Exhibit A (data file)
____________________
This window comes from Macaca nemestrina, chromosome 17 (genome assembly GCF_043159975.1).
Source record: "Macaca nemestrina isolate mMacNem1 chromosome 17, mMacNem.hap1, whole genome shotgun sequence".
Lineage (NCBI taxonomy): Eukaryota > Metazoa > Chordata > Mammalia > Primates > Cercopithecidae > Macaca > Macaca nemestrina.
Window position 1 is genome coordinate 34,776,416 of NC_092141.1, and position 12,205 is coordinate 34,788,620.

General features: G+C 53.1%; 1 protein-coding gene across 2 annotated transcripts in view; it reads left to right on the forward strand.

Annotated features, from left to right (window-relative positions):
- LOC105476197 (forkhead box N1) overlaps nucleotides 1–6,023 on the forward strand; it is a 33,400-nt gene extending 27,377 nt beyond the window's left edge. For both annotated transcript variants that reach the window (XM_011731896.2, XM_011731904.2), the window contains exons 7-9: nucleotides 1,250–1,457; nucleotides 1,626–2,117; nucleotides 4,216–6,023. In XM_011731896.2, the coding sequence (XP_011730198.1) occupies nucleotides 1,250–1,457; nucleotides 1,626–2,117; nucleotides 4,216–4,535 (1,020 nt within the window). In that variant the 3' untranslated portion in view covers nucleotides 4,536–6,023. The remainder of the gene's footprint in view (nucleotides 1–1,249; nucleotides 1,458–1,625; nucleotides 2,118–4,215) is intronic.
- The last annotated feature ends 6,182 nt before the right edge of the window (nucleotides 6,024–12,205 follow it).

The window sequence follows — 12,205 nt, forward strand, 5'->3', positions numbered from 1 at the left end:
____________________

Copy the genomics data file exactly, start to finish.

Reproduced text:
This window comes from Macaca nemestrina, chromosome 17 (genome assembly GCF_043159975.1).
Source record: "Macaca nemestrina isolate mMacNem1 chromosome 17, mMacNem.hap1, whole genome shotgun sequence".
Lineage (NCBI taxonomy): Eukaryota > Metazoa > Chordata > Mammalia > Primates > Cercopithecidae > Macaca > Macaca nemestrina.
Window position 1 is genome coordinate 34,776,416 of NC_092141.1, and position 12,205 is coordinate 34,788,620.

General features: G+C 53.1%; 1 protein-coding gene across 2 annotated transcripts in view; it reads left to right on the forward strand.

Annotated features, from left to right (window-relative positions):
- LOC105476197 (forkhead box N1) overlaps nucleotides 1–6,023 on the forward strand; it is a 33,400-nt gene extending 27,377 nt beyond the window's left edge. For both annotated transcript variants that reach the window (XM_011731896.2, XM_011731904.2), the window contains exons 7-9: nucleotides 1,250–1,457; nucleotides 1,626–2,117; nucleotides 4,216–6,023. In XM_011731896.2, the coding sequence (XP_011730198.1) occupies nucleotides 1,250–1,457; nucleotides 1,626–2,117; nucleotides 4,216–4,535 (1,020 nt within the window). In that variant the 3' untranslated portion in view covers nucleotides 4,536–6,023. The remainder of the gene's footprint in view (nucleotides 1–1,249; nucleotides 1,458–1,625; nucleotides 2,118–4,215) is intronic.
- The last annotated feature ends 6,182 nt before the right edge of the window (nucleotides 6,024–12,205 follow it).

The window sequence follows — 12,205 nt, forward strand, 5'->3', positions numbered from 1 at the left end: